The American artist Alfred Cohen (1920-2001) won a fellowship in 1949 on graduation from the Art Institute of Chicago to come to Europe for a year. He never left, studying and living in Paris and Germany before moving to London in 1960.
Cohen’s work moved between the European figurative tradition and emerging American abstract expressionism, exploring motifs including the French coast, breath-taking panoramas of the river Thames, haunting figures from the commedia dell’arte, and intensely coloured, richly textured landscapes ablaze with light and colour. His exhibitions in Paris and London were critically acclaimed and sold well. Film stars, directors and producers collected his pictures.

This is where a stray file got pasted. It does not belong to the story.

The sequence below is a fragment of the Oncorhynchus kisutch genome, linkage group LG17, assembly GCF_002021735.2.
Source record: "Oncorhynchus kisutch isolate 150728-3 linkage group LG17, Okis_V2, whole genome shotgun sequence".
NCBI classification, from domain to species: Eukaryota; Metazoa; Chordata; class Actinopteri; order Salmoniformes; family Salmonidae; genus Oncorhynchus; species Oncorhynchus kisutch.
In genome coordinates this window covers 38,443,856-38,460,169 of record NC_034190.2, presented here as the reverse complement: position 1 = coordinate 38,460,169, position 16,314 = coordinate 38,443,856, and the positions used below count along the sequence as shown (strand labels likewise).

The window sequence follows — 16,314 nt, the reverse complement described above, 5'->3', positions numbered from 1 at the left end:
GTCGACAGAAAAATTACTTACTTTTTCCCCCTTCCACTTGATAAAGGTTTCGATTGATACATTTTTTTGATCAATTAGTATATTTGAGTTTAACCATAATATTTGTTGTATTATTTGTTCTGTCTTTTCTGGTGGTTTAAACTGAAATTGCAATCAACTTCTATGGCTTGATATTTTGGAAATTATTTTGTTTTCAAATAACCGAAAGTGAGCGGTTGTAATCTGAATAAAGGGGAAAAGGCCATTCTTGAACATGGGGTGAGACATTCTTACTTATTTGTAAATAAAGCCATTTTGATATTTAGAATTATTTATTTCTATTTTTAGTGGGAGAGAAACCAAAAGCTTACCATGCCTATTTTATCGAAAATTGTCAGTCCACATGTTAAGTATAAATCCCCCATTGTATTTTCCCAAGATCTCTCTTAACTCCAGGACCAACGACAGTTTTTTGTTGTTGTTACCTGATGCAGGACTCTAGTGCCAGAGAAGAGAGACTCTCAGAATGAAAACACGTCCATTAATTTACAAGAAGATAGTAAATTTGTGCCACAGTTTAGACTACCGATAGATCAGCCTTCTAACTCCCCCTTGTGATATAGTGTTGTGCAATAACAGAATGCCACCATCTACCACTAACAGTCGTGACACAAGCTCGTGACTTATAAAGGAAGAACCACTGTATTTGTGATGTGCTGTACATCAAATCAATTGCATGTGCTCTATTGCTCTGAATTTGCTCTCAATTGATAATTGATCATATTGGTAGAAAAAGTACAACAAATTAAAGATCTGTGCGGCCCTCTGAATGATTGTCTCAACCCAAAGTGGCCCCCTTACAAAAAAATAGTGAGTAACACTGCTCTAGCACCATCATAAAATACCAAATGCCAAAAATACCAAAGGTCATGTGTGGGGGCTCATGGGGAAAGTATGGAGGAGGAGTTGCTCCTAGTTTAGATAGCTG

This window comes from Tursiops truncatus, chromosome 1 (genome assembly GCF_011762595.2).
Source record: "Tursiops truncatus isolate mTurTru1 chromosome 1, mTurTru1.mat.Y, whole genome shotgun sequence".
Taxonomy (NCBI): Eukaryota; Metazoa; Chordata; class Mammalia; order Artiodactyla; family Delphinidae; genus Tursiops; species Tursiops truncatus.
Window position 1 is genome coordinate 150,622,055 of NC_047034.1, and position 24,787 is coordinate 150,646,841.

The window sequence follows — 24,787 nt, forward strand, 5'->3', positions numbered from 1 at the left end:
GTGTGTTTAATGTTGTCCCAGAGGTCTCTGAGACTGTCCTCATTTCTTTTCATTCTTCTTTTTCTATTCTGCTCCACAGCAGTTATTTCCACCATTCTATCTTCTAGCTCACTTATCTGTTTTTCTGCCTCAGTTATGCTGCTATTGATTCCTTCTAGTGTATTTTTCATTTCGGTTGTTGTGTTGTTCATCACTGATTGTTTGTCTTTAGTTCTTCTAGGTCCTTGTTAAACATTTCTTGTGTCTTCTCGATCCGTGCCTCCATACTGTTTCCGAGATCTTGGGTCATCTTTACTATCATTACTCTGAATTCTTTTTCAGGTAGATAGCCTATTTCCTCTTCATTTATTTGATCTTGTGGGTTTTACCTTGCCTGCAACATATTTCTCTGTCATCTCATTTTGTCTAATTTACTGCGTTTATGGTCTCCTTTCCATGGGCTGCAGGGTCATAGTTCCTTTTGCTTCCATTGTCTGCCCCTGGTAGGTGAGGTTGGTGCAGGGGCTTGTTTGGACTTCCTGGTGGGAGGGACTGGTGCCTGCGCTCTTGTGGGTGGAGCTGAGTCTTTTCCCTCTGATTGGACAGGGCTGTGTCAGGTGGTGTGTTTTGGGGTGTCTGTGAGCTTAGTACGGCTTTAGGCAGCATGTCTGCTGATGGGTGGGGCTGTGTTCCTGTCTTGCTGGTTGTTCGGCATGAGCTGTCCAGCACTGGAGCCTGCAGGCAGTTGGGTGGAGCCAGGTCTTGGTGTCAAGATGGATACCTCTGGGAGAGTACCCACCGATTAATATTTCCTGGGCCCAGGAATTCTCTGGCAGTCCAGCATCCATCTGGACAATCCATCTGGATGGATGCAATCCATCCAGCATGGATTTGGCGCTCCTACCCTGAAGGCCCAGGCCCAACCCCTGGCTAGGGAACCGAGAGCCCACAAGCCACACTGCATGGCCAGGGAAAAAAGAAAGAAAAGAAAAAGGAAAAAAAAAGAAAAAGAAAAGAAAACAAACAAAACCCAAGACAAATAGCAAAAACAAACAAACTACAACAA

Cohen’s work has been acquired by over 50 public collections including the Arts Council, the Ben Uri Collection, the British Council, the Fitzwilliam Museum, the Government Art Collection, the Jerwood Collection, the Norwich Castle Museum and Art Gallery, Pallant House Gallery, and the Sainsbury Centre for the Visual Arts at the University of East Anglia.
To mark Cohen’s centenary, which fell in 2020, the Foundation collaborated on four different exhibitions in London and Norfolk which were extended into 2021.
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For further information about Cohen’s life and work click here.